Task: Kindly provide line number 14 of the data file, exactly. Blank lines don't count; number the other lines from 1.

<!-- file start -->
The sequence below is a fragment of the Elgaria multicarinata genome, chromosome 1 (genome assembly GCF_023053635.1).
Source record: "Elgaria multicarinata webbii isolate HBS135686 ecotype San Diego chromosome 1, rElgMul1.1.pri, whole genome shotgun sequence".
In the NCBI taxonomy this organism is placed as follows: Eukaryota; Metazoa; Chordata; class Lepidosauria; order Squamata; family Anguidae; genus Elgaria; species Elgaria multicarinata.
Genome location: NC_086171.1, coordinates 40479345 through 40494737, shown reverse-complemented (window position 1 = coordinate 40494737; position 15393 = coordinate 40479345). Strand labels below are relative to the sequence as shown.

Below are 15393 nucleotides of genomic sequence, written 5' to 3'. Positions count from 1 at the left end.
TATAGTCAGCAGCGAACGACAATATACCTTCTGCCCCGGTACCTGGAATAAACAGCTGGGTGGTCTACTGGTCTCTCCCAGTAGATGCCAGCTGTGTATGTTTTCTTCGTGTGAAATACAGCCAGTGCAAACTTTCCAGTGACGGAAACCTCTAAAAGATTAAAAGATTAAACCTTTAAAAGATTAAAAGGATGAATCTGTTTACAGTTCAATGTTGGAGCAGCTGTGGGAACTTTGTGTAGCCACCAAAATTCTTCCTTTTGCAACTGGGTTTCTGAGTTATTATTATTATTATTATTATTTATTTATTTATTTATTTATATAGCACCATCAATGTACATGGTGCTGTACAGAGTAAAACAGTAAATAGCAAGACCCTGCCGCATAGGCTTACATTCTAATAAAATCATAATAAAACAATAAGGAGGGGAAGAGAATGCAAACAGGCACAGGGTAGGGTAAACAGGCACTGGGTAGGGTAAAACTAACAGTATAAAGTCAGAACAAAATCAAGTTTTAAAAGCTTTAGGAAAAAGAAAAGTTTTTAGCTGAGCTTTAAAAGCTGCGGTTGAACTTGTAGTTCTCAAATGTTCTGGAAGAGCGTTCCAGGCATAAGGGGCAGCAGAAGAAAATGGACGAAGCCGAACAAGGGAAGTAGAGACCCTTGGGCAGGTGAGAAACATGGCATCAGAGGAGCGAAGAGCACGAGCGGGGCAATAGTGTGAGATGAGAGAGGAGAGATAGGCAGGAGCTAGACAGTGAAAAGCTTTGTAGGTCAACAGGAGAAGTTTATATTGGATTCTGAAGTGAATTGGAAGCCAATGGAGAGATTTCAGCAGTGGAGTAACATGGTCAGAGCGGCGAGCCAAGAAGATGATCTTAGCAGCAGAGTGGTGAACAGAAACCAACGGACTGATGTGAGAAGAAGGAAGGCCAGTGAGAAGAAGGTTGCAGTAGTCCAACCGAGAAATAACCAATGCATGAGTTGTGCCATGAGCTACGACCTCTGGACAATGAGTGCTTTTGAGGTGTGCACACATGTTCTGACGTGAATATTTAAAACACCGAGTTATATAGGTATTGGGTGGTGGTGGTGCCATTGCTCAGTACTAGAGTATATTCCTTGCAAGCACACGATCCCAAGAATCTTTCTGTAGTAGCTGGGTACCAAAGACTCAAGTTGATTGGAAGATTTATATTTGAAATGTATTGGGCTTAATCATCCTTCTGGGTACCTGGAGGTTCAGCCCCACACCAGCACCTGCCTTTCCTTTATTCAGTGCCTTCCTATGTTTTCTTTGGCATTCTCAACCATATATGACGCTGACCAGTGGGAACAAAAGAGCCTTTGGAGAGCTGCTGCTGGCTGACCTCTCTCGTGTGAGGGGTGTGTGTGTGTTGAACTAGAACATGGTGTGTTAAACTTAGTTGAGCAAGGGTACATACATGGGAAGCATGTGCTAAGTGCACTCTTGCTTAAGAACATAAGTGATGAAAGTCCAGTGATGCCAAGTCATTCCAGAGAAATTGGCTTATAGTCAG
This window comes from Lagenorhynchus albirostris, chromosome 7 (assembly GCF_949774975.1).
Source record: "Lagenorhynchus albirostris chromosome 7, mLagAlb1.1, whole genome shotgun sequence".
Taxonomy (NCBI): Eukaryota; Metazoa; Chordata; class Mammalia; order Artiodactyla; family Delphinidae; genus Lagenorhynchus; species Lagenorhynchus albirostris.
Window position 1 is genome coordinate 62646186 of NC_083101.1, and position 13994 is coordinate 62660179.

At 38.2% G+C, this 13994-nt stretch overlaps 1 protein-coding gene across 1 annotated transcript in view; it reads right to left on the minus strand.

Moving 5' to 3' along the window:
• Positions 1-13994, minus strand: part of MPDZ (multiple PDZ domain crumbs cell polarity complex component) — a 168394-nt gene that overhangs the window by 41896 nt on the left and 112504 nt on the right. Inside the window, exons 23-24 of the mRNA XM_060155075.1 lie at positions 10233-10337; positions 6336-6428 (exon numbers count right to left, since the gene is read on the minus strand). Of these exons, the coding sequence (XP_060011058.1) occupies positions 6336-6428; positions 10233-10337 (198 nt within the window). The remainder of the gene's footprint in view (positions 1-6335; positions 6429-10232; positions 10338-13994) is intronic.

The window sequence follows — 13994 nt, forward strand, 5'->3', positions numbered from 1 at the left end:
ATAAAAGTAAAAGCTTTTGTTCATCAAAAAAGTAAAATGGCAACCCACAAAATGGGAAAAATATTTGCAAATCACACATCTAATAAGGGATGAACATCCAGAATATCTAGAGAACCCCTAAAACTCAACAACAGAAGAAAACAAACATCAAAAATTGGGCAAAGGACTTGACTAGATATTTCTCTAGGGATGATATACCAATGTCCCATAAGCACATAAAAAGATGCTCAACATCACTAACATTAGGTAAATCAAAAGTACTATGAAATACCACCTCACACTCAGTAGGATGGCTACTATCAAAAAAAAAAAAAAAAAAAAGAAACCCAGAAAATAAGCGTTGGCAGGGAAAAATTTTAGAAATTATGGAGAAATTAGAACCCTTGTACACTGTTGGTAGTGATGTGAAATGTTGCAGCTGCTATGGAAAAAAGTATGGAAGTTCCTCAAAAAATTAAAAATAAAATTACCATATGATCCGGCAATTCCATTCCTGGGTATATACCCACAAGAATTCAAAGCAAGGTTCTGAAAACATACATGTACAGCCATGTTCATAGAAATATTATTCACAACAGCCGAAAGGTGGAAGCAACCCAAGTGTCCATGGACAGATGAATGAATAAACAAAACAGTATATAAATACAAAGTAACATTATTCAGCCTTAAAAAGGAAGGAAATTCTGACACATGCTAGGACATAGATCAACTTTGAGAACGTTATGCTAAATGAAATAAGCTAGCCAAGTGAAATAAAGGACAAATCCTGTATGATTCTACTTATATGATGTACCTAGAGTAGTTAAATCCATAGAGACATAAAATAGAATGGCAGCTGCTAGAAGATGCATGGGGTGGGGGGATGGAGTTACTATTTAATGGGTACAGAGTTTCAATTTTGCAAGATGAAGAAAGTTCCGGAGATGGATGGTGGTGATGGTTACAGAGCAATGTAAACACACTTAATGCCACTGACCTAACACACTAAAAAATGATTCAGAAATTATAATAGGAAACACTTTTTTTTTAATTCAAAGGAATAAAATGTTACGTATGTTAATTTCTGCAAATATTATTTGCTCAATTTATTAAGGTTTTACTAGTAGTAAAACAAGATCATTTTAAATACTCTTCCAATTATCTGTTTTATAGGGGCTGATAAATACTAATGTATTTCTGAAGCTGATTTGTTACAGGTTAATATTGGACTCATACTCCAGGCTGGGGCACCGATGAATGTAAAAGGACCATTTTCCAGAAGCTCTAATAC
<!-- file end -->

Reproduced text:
The window sequence follows — 13994 nt, forward strand, 5'->3', positions numbered from 1 at the left end: